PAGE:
NBC miniseries “The Slap” is impressive on the performance side and provocative in story. The premiere plants enough seeds to get viewers to return.
Veering from its long-standing tradition of Thursday night comedies, NBC premieres the new drama written by playwright Jon Robin Baitz (creator of ABC’s “Brothers & Sisters”) and starring an ensemble cast comprised of actors from theatre, film and television: Peter Sarsgaard, Thandie Newton, Zachary Quinto, Brian Cox, Thomas Sadowski, Melissa George (the only holdover from the original Australian cast) and Uma Thurman.
The impressive auspices of the drama are what attracted me to it in the first place, but I have to make a disclaimer: I’m a single gal, and as such I’ve never had children (though I’m happy to be an aunt to a handful), so I tend to be very careful whenever I talk about parenting. I’ve learned that parents do not like to be questioned or criticized about the way they parent their children. OK, moving on.
You’ve probably heard by now that the inciting incident on the opening episode involves a young child misbehaving at a backyard gathering of friends and family. And when one of the adults at the gathering goes to handle the situation, he reprimands the child verbally and with a slap on the face. It’s a jarring moment, but one that doesn’t seem horribly wrong given the child’s behavior. Many people who watched early screeners of “The Slap” premiere episode thought the kid deserved the slap. So is there a show here or not?
Yes, there is. As the premiere episode quickly establishes, “The Slap” is about more than that one disciplinary act toward a child. It’s about the circle of friends and family involved, some well off financially, some not. It’s about class status, values and codes of conduct. For the slapper, it’s also about anger management and his particularly entitled worldview.
I don’t want to spoil any of the drama for you. I will say that “The Slap” may have limited appeal, because it’s easy to see it as yuppies whining because they’re still not satisfied with their lives – see Peter Sarsgaard’s Hector.
What the show does well in the opener is give us a quick peek into each of the character’s headspace and most of the characters are easily identifiable types (hippie-ish mom, driven businessman, artist, to name a few), so you know what you’re dealing with and the tension lines are drawn. You’re not guaranteed to care about all of them at the outset, but the acting kept me interested.
The show also uses a voiceover that doesn’t strike me as necessary, even though it’s the voice of Victor Garber, and it’s always nice to hear his dulcet tones. It’s only minimally distracting from the storytelling.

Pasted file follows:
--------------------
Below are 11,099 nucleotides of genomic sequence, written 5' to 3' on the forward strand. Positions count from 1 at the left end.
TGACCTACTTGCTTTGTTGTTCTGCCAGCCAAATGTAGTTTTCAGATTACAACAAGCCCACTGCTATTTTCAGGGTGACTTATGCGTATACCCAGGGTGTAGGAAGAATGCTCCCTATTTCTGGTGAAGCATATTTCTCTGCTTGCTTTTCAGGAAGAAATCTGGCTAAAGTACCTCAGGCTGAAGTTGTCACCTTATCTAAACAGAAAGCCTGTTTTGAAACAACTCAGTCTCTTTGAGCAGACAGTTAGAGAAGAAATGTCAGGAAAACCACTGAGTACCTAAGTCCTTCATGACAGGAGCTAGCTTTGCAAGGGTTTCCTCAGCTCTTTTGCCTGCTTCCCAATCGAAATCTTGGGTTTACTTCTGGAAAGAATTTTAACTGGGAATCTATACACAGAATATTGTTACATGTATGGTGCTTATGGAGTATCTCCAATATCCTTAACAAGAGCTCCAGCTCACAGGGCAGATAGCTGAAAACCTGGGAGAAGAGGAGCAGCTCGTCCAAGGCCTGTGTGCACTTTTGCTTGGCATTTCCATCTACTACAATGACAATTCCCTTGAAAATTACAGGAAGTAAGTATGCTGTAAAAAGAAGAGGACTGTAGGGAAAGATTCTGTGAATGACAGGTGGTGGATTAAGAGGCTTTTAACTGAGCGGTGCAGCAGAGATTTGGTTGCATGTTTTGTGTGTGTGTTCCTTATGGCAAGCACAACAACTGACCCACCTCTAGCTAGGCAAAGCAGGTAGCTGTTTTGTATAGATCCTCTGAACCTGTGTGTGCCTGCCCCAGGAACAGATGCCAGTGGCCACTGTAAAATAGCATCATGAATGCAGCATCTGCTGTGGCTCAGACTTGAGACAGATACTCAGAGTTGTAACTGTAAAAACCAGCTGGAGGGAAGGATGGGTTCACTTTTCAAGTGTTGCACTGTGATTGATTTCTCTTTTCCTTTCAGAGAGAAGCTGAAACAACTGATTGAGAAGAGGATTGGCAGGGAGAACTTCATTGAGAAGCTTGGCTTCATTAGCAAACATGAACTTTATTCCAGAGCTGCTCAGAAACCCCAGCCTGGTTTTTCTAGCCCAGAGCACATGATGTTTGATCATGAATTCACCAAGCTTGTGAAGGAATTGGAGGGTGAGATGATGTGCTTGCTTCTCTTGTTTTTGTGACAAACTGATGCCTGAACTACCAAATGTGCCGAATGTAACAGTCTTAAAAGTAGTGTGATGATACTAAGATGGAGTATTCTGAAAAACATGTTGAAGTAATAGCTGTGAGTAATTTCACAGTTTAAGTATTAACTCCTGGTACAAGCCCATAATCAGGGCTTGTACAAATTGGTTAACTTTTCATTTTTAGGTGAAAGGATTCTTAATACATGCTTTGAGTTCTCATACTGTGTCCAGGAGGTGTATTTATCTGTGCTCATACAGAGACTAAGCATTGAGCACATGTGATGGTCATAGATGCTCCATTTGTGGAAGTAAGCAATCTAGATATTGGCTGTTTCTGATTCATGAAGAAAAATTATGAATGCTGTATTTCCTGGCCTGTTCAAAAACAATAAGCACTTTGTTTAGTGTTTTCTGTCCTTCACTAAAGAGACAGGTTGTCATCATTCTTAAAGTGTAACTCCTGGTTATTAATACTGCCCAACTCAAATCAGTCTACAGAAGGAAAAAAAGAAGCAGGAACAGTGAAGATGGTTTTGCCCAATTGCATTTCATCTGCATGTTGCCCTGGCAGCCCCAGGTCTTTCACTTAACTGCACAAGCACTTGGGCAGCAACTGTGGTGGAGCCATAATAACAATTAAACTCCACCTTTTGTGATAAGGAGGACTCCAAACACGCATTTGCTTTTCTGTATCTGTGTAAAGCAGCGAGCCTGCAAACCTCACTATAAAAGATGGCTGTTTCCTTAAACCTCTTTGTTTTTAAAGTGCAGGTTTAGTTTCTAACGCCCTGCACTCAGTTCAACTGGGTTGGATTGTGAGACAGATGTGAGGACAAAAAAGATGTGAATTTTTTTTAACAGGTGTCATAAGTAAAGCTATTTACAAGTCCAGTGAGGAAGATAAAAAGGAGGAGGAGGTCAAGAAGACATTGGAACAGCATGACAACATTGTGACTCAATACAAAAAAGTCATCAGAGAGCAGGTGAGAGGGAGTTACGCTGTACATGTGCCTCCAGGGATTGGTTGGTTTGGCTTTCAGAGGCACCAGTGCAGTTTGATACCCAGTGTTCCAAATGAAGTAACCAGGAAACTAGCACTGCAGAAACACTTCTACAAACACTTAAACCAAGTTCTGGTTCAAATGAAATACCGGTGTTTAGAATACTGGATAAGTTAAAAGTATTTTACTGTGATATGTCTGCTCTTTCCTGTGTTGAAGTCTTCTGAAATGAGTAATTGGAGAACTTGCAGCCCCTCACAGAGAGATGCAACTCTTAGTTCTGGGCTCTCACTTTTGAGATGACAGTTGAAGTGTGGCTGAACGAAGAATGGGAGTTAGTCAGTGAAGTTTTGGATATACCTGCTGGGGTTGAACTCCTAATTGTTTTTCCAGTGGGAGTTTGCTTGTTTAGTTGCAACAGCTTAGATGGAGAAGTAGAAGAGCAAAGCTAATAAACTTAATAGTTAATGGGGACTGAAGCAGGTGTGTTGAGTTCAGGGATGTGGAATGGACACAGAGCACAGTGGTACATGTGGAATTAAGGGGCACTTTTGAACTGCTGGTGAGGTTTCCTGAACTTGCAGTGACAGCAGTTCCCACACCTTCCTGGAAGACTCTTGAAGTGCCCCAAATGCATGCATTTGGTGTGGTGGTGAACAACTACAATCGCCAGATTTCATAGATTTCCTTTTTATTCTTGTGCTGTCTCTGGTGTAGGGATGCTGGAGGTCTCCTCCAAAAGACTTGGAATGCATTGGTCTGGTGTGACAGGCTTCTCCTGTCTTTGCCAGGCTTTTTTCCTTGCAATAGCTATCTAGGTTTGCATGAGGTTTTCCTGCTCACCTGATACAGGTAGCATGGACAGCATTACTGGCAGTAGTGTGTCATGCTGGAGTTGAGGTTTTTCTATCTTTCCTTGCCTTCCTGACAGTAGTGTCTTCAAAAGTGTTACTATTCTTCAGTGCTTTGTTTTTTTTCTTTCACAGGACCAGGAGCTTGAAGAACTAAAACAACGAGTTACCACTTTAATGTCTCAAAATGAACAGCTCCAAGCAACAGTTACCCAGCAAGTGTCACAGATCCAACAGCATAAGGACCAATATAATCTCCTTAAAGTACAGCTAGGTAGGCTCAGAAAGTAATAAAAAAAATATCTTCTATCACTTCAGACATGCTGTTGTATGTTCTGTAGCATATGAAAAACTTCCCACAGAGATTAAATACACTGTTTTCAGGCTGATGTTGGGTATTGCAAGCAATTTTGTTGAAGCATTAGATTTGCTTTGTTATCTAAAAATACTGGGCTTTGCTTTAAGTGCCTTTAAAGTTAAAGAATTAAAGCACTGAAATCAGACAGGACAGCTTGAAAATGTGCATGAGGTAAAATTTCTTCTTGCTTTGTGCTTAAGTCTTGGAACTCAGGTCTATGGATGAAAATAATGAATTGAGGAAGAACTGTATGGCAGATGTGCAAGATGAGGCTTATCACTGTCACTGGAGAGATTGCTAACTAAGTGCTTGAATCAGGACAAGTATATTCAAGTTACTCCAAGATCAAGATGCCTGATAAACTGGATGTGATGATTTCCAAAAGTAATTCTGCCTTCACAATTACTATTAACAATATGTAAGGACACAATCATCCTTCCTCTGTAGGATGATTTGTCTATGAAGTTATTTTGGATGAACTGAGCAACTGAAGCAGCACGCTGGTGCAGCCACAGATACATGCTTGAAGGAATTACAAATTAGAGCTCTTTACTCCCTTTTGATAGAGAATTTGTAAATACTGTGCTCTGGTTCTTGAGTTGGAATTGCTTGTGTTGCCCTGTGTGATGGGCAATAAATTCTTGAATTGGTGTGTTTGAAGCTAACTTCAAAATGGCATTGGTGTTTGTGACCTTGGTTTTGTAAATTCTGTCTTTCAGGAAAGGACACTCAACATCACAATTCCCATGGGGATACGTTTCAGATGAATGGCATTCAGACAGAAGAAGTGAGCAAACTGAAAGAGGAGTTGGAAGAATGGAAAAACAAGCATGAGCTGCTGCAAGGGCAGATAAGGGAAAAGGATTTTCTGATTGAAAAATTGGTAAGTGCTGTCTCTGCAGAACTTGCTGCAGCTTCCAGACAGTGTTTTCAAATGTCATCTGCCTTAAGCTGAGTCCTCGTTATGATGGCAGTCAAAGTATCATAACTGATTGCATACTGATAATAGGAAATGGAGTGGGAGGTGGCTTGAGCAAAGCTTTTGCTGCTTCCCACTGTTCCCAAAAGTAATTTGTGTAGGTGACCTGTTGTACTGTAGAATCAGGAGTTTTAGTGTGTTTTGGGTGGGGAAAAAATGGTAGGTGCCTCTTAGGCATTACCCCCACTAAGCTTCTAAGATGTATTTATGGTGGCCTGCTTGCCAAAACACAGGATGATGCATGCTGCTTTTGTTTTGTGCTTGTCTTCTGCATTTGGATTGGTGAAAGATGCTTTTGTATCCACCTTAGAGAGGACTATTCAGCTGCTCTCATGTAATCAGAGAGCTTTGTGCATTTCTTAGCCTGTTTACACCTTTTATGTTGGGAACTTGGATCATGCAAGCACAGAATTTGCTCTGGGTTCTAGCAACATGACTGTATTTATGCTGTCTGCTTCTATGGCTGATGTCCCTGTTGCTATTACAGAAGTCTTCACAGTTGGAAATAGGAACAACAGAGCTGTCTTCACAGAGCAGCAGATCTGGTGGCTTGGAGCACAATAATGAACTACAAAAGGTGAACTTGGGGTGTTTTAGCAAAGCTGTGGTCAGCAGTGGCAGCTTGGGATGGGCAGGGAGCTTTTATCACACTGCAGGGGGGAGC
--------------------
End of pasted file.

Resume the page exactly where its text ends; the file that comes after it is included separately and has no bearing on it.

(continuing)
Where “The Slap” gets more involved (I’ve watched the first two episodes) is in how quickly the incident divides the group into warring factions. The show’s promos ask “Whose side are you on?” and while it looks like it might be easy to choose, you quickly realize that because of the way Baitz has drawn his characters, it’s not a clear-cut choice. It’s in this gray area Baitz excels, as the members of the group talk to the slapper and each other about the potential outcomes of the incident’s fallout. It quickly becomes apparent that this one explosive moment can and will have serious and damaging impacts on the entire group.
It has to be said that “The Slap” is not an eight o’clock broadcast network show; it’s a 10pm show and the drama has much more of a cable feel. It seems like a show NBC chief Bob Greenblatt would have ordered when he was the head of Showtime. If you were thinking “The Slap” might be something along the lines of the late, lamented “Parenthood,” that’s not true either.
So why watch? In the end, it’s all about the stellar cast and the insightful and sharp writing. Peter Sarsgaard never has false moments and he’s a solid center to the show. There’s a lot going on with Sarsgaard in scenes even when he’s not speaking. Zachary Quinto is also particularly strong in a pivotal role. Thandie Newton, star of the DirecTV original series “Rogue,” has a very different type of role here and her chemistry with Sarsgaard is nuanced and interesting. Melissa George is also intriguing in an entirely offbeat way – to say more would be giving too much away.
Overall, “The Slap” is a solid effort, even if it doesn’t blow you away from the outset. Additional note: it’s part of NBC’s new strategy of building a Thursday night drama lineup: Note that “The Blacklist” has its new home at 9pm, between “The Slap” and new series “Allegiance.” Personally, I’d rather see NBC develop new comedies. But as an avid TV watcher, I try to sample everything. I plan to stick with “The Slap” for at least a few more episodes to see where they take the story.
“The Slap” premieres Thursday at 8 p.m. on NBC.